Police raid El Salvador branch of 'Panama Papers' law firm

Mossack Fonseca which is at centre of 'Panama Papers' scandal has its offices raided by authorities in El Salvador

Photo by: AFP
Photo by: AFP

View of the building where the Mossack Fonseca offices are located during a police raid in San Salvador on April 8, 2016.

Updated Apr 9, 2016

Police on Friday raided the El Salvador offices of the Panama-based law firm at the heart of the "Panama Papers" scandal that has revealed how the wealthy in many countries stashed their riches offshore.

The swoop on the San Salvador offices of Mossack Fonseca netted "a good amount of computer equipment," El Salvador's state prosecutor's office said on its Twitter account.

No arrests were made.

The authorities in El Salvador on Wednesday had announced a probe into whether the Salvadorans identified in the Panama Papers reports had broken any laws. Reports said some 33 Salvadorans were named.

The state prosecutor, Douglas Melendez, visited the law firm's premises on Friday. 

He told reporters that around 20 computers and a quantity of documents were confiscated, and seven employees questioned but not detained.

Salvadorean Prosecutor General Douglas Melendez speaks to the press as the Mossack Fonseca offices are raided by the police in San Salvador on April 8, 2016. (AFP)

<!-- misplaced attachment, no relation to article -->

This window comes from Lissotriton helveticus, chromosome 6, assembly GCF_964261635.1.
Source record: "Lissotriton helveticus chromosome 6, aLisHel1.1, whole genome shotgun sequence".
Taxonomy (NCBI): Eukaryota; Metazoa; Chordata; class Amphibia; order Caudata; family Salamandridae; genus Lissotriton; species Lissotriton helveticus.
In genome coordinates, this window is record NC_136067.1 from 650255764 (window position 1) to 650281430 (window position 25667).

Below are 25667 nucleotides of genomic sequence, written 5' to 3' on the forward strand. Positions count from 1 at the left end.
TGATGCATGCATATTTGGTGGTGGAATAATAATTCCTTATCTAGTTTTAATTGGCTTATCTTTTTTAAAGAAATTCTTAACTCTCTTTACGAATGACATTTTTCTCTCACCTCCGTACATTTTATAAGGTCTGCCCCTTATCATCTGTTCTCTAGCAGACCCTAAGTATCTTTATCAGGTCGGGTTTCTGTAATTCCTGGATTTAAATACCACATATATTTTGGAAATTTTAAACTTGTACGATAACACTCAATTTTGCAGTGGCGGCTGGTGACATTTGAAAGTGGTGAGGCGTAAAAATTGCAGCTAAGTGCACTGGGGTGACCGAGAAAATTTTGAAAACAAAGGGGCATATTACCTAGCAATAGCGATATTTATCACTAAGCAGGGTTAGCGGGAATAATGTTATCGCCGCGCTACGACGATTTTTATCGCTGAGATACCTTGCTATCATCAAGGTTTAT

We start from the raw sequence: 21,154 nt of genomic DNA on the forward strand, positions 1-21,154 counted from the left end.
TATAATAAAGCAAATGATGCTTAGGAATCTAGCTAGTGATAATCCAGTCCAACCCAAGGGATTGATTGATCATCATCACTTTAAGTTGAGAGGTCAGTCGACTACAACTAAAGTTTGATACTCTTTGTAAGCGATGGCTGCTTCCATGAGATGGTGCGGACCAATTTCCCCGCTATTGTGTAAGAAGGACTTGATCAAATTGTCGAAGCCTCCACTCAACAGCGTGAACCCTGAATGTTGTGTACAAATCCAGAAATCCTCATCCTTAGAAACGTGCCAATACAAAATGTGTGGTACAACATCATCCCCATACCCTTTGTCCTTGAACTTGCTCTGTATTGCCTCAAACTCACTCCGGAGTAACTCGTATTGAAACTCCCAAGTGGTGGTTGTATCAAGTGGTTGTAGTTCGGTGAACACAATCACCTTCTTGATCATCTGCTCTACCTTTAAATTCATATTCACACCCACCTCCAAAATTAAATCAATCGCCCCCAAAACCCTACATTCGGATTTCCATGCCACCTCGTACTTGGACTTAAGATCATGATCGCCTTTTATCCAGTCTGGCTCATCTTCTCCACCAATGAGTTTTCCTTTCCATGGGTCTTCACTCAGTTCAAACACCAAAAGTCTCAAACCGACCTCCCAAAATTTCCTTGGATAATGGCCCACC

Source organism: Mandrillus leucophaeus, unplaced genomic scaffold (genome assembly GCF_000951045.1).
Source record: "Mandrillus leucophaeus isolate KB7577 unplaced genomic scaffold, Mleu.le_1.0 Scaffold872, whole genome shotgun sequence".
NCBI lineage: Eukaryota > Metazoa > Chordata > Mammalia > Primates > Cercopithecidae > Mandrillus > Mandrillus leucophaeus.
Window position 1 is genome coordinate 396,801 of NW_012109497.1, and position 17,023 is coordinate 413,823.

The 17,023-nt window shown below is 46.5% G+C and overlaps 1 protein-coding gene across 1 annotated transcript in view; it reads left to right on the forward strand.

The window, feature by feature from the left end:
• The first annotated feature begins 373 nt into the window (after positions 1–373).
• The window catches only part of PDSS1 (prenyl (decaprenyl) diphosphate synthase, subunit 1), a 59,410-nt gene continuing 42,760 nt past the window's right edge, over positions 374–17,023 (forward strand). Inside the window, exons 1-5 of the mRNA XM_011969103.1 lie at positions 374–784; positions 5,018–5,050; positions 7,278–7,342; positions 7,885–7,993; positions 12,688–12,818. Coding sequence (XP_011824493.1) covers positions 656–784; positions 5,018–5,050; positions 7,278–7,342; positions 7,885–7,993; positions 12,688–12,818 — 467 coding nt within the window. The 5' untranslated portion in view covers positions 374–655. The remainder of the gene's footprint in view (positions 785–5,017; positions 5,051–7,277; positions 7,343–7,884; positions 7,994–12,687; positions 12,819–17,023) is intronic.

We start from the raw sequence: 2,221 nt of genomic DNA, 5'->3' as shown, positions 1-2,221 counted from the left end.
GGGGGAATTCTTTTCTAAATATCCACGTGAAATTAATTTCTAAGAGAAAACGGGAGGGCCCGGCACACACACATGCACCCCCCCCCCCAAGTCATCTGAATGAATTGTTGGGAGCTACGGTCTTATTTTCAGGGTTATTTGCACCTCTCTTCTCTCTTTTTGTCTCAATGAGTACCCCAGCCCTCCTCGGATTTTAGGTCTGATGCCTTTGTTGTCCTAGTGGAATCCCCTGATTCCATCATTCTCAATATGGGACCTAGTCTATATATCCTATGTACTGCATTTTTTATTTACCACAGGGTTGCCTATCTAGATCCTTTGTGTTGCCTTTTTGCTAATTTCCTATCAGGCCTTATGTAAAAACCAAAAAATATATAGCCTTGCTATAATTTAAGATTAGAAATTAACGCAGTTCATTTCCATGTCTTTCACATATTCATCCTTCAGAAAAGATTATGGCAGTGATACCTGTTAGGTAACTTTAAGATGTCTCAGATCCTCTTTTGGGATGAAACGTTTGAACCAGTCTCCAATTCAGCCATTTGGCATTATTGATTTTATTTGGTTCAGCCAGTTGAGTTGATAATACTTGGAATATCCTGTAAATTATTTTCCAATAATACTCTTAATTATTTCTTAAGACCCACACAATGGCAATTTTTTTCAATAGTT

The authorities decided to conduct the raid when they observed staff removing the law firm's sign from outside the building, he said.

"We are going to carry out a complete investigation in compliance with the law," Melendez added.

He called on Salvadoran law firms that did business with Mossack Fonseca to come forward to speak with prosecutors.

The offshore companies of Mossack Fonseca's Salvadoran clients were used for transactions of hundreds of thousands of dollars, including to buy property in El Salvador "all under the radar of local authorities," El Faro, an online newspaper, reported.

The papers, which included more than 11.5 million documents from Panamanian law firm Mossack Fonseca, were leaked to the German newspaper Suddeutsche Zeitung. They then became part of a broader investigation coordinated by the International Consortium of Investigative Journalists.

Governments across the world have begun investigating possible financial wrongdoing by the rich and powerful after the leak of more than 11.5 million documents from 1977 until last December, dubbed the "Panama Papers," from the Panamanian law firm Mossack Fonseca.

According to the documents, 140 political figures - including 12 current or former heads of state - are involved in the alleged network. The leak constitutes 2.6 terrabytes of data.

The papers have revealed financial arrangements of prominent figures - including friends of Russian President Vladimir Putin, relatives of the prime ministers of Britain and Pakistan, Chinese President Xi Jinping, Ukraine's President Petro Poroshenko as well as Football star Lionel Messi and Former UEFA director Gianni Infantino, leading to one of the world’s largest fraud and corruption investigations.



TRTWorld, Reuters